The contentious balance sheet of the “household basket” set up in Greek supermarkets is known as the “anti-inflation basket.”

The goal of merchants with this initiative, which was started approximately two months ago, is to cut the cost of essentials. Savings are welcomed by the administration, while fake promotions are criticized by the opposition.

Circa an Athens, Greece, supermarket in 2004. AFP/FAEZ NURELDINE

The French government is collaborating with major retailers to develop a “anti-inflation basket” of about twenty consumer goods that shops would commit to selling at the lowest feasible price. Pasta, grains, eggs, and fresh goods like butter are a few among them. but also baby and adult hygiene items. This will apply to private label goods, albeit the goods can differ depending on the brands.

Currently, Olivia Gregoire, the Minister Delegate in charge of consumption, is researching this area. In Greece, the “home basket” was introduced two months ago, so the concept is not wholly novel. The early parliamentary elections planned for the spring may be significantly impacted by the country’s high inflation rate of above 12%. Additionally, this basket, which is available in some stores, has been established by the Conservative administration and includes less priced goods.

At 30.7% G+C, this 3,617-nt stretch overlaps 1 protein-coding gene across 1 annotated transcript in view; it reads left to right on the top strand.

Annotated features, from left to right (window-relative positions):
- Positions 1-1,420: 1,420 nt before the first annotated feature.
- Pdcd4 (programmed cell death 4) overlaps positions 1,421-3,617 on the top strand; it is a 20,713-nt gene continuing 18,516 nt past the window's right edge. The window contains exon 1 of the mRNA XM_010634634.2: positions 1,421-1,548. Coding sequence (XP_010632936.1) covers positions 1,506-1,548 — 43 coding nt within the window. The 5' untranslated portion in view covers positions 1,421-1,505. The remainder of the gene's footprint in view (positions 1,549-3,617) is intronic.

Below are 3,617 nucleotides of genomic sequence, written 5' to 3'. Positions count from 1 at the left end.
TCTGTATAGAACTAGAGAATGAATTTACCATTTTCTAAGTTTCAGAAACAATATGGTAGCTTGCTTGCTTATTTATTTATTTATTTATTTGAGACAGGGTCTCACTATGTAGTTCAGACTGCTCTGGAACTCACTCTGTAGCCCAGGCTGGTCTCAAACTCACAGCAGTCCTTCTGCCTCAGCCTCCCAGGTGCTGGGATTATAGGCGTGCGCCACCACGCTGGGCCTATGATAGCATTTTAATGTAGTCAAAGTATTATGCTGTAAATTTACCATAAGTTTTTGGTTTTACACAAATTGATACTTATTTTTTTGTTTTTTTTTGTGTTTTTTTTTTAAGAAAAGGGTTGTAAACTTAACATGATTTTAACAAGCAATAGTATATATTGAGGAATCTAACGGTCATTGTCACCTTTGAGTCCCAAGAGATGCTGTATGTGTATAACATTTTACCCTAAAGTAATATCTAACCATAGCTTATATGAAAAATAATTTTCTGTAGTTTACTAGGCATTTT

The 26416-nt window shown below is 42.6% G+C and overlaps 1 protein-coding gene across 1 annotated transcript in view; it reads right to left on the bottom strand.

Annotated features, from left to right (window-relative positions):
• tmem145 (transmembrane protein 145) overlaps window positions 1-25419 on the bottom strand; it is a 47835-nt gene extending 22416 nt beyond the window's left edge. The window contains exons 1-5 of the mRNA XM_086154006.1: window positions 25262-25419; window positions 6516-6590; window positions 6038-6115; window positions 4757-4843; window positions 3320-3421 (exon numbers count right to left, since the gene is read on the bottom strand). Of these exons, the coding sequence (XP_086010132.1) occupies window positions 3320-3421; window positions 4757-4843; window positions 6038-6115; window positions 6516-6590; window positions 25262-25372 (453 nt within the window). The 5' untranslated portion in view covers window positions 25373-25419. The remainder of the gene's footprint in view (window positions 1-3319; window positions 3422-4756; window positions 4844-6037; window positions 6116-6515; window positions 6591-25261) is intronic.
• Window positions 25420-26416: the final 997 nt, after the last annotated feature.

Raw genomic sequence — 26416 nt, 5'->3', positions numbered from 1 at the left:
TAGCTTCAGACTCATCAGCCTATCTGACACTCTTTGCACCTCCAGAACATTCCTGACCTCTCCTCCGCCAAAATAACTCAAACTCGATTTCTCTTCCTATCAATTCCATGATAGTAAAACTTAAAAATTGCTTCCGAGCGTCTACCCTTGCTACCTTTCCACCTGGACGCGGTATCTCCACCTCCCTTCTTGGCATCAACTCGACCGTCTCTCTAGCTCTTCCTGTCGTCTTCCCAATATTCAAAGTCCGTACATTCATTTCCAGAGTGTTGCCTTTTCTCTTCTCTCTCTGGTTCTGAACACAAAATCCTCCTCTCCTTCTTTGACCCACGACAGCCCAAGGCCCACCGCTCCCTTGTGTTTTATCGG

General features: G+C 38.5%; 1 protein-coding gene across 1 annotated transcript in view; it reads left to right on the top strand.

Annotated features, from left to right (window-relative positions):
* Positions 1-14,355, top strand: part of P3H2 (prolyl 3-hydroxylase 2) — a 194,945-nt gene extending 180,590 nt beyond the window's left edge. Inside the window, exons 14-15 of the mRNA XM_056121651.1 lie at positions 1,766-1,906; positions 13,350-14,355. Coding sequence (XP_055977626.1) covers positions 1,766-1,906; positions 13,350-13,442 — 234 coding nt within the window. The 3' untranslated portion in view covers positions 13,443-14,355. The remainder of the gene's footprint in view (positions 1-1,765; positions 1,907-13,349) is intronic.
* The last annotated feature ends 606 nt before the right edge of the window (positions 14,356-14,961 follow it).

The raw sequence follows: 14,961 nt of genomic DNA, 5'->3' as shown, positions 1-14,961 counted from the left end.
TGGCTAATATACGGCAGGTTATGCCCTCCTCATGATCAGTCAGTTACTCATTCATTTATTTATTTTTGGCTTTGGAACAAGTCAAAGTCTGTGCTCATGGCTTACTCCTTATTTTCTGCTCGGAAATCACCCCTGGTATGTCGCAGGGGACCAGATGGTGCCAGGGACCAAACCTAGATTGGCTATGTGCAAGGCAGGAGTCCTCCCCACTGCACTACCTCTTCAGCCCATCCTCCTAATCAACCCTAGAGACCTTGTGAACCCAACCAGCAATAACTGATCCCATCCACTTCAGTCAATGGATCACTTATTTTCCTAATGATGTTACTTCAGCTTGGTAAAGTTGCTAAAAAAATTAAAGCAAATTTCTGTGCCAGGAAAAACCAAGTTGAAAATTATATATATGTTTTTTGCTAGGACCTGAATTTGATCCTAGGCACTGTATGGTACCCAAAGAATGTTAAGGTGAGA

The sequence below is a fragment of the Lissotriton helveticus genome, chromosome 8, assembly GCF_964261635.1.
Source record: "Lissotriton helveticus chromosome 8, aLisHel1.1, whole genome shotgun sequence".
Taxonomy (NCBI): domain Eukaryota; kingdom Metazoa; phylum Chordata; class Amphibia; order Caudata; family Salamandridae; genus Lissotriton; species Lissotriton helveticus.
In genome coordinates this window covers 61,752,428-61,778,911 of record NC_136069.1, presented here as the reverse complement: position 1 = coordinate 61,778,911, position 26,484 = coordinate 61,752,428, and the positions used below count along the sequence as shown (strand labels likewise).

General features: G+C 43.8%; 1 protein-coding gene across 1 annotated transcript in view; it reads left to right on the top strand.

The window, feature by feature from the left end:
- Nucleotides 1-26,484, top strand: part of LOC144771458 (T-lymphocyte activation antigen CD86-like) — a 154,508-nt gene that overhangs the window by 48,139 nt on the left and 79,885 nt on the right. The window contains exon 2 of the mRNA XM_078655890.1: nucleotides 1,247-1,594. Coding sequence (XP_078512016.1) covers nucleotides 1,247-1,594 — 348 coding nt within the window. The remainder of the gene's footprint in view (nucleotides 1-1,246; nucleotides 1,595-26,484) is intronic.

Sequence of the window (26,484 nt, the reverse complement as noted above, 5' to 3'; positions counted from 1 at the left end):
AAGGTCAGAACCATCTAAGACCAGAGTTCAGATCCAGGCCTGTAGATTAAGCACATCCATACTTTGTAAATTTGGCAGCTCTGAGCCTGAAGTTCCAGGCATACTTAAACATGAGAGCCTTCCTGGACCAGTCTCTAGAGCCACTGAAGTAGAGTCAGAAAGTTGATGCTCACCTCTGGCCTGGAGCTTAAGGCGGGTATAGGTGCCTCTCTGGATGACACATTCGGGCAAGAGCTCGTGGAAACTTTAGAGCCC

Employees criticized fraudulent promotions

The concept is straightforward: stores that choose to participate in the operation reduce the price of numerous essential commodities every week. Special labeling is used on the shelves to identify these goods, which number in the hundreds. After two months of operation, the government expresses its delight and forecasts that if a consumer shops at the same store every week for a year, he or she will save roughly 80 euros per month.

The opposition, however, disagrees with this judgment. On the one hand, because personnel at these supermarkets complained about an increase in merchandise immediately before the basket’s launch. On the other hand, because the items in question are frequently branded and hence already more expensive than the competition.

Finally, with inflation rushing from month to month, it is impossible to determine the true drop in costs. According to a recent study, the major issue of Greeks is the expense of living. When they were hungry, nearly 18% of them were compelled to forego a meal.